We’ve missed a few episodes of Loki in our recaps, so to more broadly recap what we’ve missed: Loki befriended variant LadyLoki (Sylvie, rather), all the TVA workers are also variants, the Time Keepers were revealed to be as real as ShowBiz Pizza Place’s Rock-afire Explosion, and both Mobius and Loki were time-prodded out of existence. OR WERE THEY?
(They were not.)
As revealed at the tail end of episode four, that’s not the case—at least, at first, for Loki. He conveniently rematerializes in front of a quartet of fellow Loki(s?). It’s sort of a cool moment until, given any reflection at all, it instead becomes an apt representation of just what a boring microcosm this show truly is.
We’ve already moaned about how needlessly Earth-centric this series is for something ostensibly about all of time and space to ever exist. It’s like the Star Trek episodes where it’s all about ‘20s gangsters or ancient Rome or Robin Hood or Sherlock Holmes or whatever, but now with the sensibilities of a modern Doctor Who episode. Just the worst of both Earth-tethered worlds, and this Loki crew is all of it packed into the just-revealed Richard E. Grant’s purse.
Given an infinite universe of space and time—and all the cosmic shit of the Guardians of the Galaxy, Thanos, and beyond—somehow the best Loki variants this show can come up with are a woman, an old man, a black man, a kid, and an alligator. Will this show ever look beyond the greater Atlanta area? Marvel Comics’ Beta Ray Bill—arguably the most iconic Thor variant—is a weird, jaundiced, horse-faced alien freak. And this dumb show responds with, “Pretty wild to see a caiman in a horned cap though, right?” Unbelievably miopic.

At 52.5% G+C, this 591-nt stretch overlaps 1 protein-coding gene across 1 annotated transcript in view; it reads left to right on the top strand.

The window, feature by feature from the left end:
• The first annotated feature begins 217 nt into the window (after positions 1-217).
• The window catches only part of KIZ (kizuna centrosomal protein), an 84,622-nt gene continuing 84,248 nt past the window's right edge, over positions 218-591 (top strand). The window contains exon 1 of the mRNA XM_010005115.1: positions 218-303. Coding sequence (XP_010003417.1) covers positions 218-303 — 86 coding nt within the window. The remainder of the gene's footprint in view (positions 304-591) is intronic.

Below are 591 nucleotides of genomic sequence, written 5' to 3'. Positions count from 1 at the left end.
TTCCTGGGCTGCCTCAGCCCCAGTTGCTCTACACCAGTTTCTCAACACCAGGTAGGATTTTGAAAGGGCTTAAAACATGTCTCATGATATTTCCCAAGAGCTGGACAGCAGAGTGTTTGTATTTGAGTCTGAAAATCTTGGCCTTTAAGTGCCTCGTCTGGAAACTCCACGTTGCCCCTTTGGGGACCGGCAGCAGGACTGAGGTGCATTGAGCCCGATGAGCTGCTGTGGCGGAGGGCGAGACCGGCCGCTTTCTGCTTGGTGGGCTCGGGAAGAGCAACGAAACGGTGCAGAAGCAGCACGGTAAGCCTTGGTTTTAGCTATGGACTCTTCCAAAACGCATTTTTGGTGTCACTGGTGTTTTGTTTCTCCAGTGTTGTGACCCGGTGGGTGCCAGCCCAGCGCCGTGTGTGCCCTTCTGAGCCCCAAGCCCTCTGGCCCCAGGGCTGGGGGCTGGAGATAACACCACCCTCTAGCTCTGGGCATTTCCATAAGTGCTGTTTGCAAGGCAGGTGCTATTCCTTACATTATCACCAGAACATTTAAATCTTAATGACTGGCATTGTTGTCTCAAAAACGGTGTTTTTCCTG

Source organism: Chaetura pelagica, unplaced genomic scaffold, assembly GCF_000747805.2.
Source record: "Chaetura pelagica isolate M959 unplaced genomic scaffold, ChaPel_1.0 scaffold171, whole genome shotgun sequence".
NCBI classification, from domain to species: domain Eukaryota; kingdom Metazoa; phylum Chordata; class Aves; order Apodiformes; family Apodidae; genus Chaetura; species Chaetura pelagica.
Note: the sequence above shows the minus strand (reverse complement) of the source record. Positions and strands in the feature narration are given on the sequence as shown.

Before even getting into the episode, it’s worth noting that for as much as they’re playing it unimagitavely safe with these variants, that they’re doing so at all would seem to completely contradict the entire premise of the series. The TVA’s whole thing is to stop divergences from the accepted timeline, so how the fuck did things get so off the rails that one Loki is a Nordic mascot for the University or Florida? Like, they couldn’t stop this variation prior to a couple magical reptiles birthing a Lokigator? The entire thing is such poorly-conceived fan-fiction‚ straight down to its painfully rote attempts at comedy. As we’ve already said, it’s a testament to (most of) the acting that this terribly-written show constantly flailing at cleverness is as eminently watchable as it is.